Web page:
Iraq on the brink as sectarian strife grows

Increasing levels of violence in recent days raise fears country is being pushed towards a sectarian civil war.

Iraqi security forces stand guard over suspects in the bombing of a mosque in Baquba on May 17 that killed at least 43 people. Reuters
Powered by automated translation

BAGHDAD // Fears of a civil war in Iraq grew yesterday after gunmen killed a police officer and his family in Baghdad and a Sunni imam in the Shiite-majority south.

Yesterday's attacks, in which two soldiers were also killed and eight police officers kidnapped, followed three days of bombings and other violence that killed 130 people.

A market, a mosque and bus stops in both Shiite and Sunni areas were targeted in scenes reminiscent of retaliatory attacks between the two groups that pushed the country to the brink of a civil war in 2006-2007.

"The escalation of terrorist acts that targeted Shiites and Sunnis, including bombing of Shiite and Sunni mosques, aims to ignite a sectarian war between Iraqis," said Ammar Tohme, leader of the Shiite Fadilah party.

In yesterday's deadliest attack, gunmen broke into the Baghdad home of Capt Adnan Ibrahim, an anti-terrorism police officer, and killed him, his wife and their two children, aged 8 and 10, as they slept.

The attackers also killed another police officer who tried to stop them at a nearby checkpoint as they were leaving the area.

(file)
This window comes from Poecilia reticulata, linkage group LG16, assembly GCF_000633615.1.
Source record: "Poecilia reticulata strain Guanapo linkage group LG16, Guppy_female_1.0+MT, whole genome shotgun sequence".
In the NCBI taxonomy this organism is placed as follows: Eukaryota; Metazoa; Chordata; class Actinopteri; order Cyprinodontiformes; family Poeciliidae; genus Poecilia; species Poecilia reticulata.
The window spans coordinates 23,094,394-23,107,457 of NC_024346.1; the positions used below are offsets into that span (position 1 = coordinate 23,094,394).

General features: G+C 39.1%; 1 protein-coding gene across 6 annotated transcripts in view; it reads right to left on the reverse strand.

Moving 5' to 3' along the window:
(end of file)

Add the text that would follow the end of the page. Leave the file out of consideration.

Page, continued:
In the western Sunni-majority province of Anbar, gunmen kidnapped eight police officers guarding a post on the main highway linking Iraq to Jordan and Syria.

Anbar was in the grip of Al Qaeda's local affiliate, the Islamic State of Iraq, when Sunni-Shiite bloodshed was at its height in 2006-07, and the group has regained strength in recent months.

"The Islamic State of Iraq has found in the recent protests in the Sunni provinces a fertile environment for restructuring and formation of new armed factions," said Nouri Al Dulaiyme, an independent military analyst.

Earlier in the day, security forces and gunmen clashed in the area when police tried to arrest a Sunni tribal sheikh suspected of being behind the killing of three army intelligence officers stopped by gunmen near a protest site in Ramadi last month.

Iraqi authorities had offered a bounty for the arrest or information leading to the arrest of Khamis Abu Risha and two other people they say were linked to the killings.

The fighting, near Mr Abu Risha's house north of Ramadi, left three people wounded. No arrests were made. Gunmen later deployed near the main entrance of Anbar Operations Command headquarters in Ramadi, 115 kilometres west of Baghdad.

The Ramadi area is one of the main centres of the Sunni protest movement in Iraq, which began almost five months ago.

Tensions are festering between the Shiite-led government of prime minister Nouri Al Maliki and Iraq's Sunni minority, which accuses the authorities of marginalising and targeting their community, including through wrongful detentions and accusations of involvement in terrorism.

Sunnis have been staging street protests against Mr Al Maliki since December, and a bloody government raid on a Sunni protest camp in Hawija last month ignited a surge of violence.

Monthly death tolls are well below those of 2006-07, when they sometimes topped 3,000, but more than 700 were killed in April, according to a UN tally, the highest figure in almost five years.

Elsewhere, in the southern city of Basra, gunmen shot and killed a Sunni imam, Assad Nassir, as he was leaving his house.

Two soldiers were also killed and two others wounded when a roadside bomb struck a group of soldiers arriving to inspect the scene of a blast that took place earlier in the northern city of Mosul.

A security official said a roadside bomb hit a police patrol in the northern suburbs of Baghdad, killing one policeman and wounding two others.

* Additional reporting by the Associated Press and Reuters